4. Entisols. Entisols are indicated by "ent". These soils are recent deposits, or are not very developed because perhaps of a climate not conducive to soil development. No pedogenic horizons exist, except for a weak A horizon. These soils have great variability and are widely distributed. They are particulary common in the Rocky Mountains and on barrier barrier islands. Plate 3 in the textbook is of the suborder Psamment (sandy Entisol). Suborders include the following:

Aquents — wet
Arents — Ap horizon
Fluvents — alluvial parent material
Orthents — clay or loam
Psamments — sandy


5. Inceptisols. Inceptisols are indicated by "ept". These soils are weakly developed, and are common in cool or dry climates, or in resistant or new parent material. These soils typically have a recognizable A horizon, but only a weak B horizon. Large regions of these soils are found in China, in the North Atlantic States, and in the Pacific Northwest. Plate 5 in the textbook is a inceptisols of the suborder Ochrepts. Suborders include the following:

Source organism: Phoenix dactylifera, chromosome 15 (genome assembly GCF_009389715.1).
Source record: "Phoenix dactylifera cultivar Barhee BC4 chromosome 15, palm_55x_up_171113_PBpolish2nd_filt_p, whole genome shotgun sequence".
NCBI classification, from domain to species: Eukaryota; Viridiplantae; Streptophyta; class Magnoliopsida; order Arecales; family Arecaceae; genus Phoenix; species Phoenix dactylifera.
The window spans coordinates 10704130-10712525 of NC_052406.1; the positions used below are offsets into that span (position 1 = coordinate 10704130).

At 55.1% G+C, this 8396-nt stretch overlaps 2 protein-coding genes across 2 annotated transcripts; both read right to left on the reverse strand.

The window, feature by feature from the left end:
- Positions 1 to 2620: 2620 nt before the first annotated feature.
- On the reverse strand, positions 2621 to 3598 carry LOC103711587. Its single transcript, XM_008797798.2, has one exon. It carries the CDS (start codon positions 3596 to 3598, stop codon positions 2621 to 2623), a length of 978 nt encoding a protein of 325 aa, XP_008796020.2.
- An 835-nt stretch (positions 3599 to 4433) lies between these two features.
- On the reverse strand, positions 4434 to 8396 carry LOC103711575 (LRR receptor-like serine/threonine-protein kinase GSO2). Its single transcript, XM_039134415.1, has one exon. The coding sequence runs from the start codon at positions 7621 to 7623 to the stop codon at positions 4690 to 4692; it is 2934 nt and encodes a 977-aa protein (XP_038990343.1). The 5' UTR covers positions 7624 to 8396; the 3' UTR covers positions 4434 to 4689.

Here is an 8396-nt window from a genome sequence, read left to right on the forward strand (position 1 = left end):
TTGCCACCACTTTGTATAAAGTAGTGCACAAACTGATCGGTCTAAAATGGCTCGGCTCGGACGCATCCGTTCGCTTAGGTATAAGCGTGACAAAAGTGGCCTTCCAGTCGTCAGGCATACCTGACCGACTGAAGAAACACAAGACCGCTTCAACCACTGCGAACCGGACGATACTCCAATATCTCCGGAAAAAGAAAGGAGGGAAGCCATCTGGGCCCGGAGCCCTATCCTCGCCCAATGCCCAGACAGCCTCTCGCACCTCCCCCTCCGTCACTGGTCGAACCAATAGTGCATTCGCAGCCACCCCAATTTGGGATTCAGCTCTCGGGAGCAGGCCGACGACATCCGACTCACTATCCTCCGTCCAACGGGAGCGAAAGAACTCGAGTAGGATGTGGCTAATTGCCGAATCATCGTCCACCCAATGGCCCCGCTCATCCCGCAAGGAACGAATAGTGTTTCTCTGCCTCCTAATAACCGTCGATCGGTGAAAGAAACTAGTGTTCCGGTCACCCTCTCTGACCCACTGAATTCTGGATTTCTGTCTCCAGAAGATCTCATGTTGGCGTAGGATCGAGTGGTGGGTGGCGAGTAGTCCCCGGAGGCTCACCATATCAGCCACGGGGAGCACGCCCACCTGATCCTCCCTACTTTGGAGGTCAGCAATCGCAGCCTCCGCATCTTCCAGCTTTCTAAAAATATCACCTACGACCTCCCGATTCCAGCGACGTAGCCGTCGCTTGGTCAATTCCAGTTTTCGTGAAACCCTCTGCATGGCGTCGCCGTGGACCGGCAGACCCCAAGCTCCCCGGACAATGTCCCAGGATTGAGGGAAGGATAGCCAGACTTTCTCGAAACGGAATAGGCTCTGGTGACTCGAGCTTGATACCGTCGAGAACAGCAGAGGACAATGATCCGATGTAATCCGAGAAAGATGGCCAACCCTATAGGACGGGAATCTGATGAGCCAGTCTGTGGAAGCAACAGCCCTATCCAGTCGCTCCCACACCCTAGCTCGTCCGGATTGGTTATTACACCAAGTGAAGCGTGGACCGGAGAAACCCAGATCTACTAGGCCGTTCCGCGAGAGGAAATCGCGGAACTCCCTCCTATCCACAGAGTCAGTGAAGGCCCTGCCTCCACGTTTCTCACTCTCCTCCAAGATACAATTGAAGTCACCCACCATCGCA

Aquepts — wet
Ochrepts — light-colored topsoil
Plaggepts — man-made organic (i.e., manure) horizon
Tropepts — tropical climate
Umbrepts — acid, dark topsoil


6. Aridisols. Aridisols are indicated by "id". These are dry-land soils, and are the most abundant soil type worldwide. Aridisols are light-colored, rich in carbonates, and are typically vegetated with bunchgrasses and shrubs. These soils are often quite productive when irrigated & fertilized. Plate 2 in the textbook shows an Aridisol of the suborder Argids. The suborders of Aridisols are:

Argids — argillic horizon
Calcids — calcic horizon
Cambids — cambic horizon
Cryids — very cold
Durids — duripan
Gypsids — gypsic horizon
Salids — salty